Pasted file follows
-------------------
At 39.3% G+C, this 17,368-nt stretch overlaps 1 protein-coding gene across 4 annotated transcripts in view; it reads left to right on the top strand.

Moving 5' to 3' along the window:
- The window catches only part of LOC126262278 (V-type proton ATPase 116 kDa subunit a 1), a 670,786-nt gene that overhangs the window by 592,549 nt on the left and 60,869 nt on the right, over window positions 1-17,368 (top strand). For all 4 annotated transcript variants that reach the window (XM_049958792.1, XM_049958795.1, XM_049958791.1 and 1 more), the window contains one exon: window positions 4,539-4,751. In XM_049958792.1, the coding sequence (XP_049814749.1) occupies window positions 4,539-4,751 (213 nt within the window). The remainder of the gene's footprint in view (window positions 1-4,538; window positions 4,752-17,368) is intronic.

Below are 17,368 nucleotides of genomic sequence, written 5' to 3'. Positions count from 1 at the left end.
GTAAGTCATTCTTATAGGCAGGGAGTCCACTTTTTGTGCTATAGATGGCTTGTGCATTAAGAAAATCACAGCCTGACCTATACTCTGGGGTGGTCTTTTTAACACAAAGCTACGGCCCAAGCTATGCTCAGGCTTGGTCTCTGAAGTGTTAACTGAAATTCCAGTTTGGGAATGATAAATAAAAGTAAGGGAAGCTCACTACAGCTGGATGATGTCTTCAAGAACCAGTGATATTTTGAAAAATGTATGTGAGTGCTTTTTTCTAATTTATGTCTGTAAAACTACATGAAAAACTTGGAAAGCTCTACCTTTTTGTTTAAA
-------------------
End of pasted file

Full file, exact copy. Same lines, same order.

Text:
At 39.3% G+C, this 17,368-nt stretch overlaps 1 protein-coding gene across 4 annotated transcripts in view; it reads left to right on the top strand.

Moving 5' to 3' along the window:
- The window catches only part of LOC126262278 (V-type proton ATPase 116 kDa subunit a 1), a 670,786-nt gene that overhangs the window by 592,549 nt on the left and 60,869 nt on the right, over window positions 1-17,368 (top strand). For all 4 annotated transcript variants that reach the window (XM_049958792.1, XM_049958795.1, XM_049958791.1 and 1 more), the window contains one exon: window positions 4,539-4,751. In XM_049958792.1, the coding sequence (XP_049814749.1) occupies window positions 4,539-4,751 (213 nt within the window). The remainder of the gene's footprint in view (window positions 1-4,538; window positions 4,752-17,368) is intronic.

Below are 17,368 nucleotides of genomic sequence, written 5' to 3'. Positions count from 1 at the left end.
GTAAGTCATTCTTATAGGCAGGGAGTCCACTTTTTGTGCTATAGATGGCTTGTGCATTAAGAAAATCACAGCCTGACCTATACTCTGGGGTGGTCTTTTTAACACAAAGCTACGGCCCAAGCTATGCTCAGGCTTGGTCTCTGAAGTGTTAACTGAAATTCCAGTTTGGGAATGATAAATAAAAGTAAGGGAAGCTCACTACAGCTGGATGATGTCTTCAAGAACCAGTGATATTTTGAAAAATGTATGTGAGTGCTTTTTTCTAATTTATGTCTGTAAAACTACATGAAAAACTTGGAAAGCTCTACCTTTTTGTTTAAA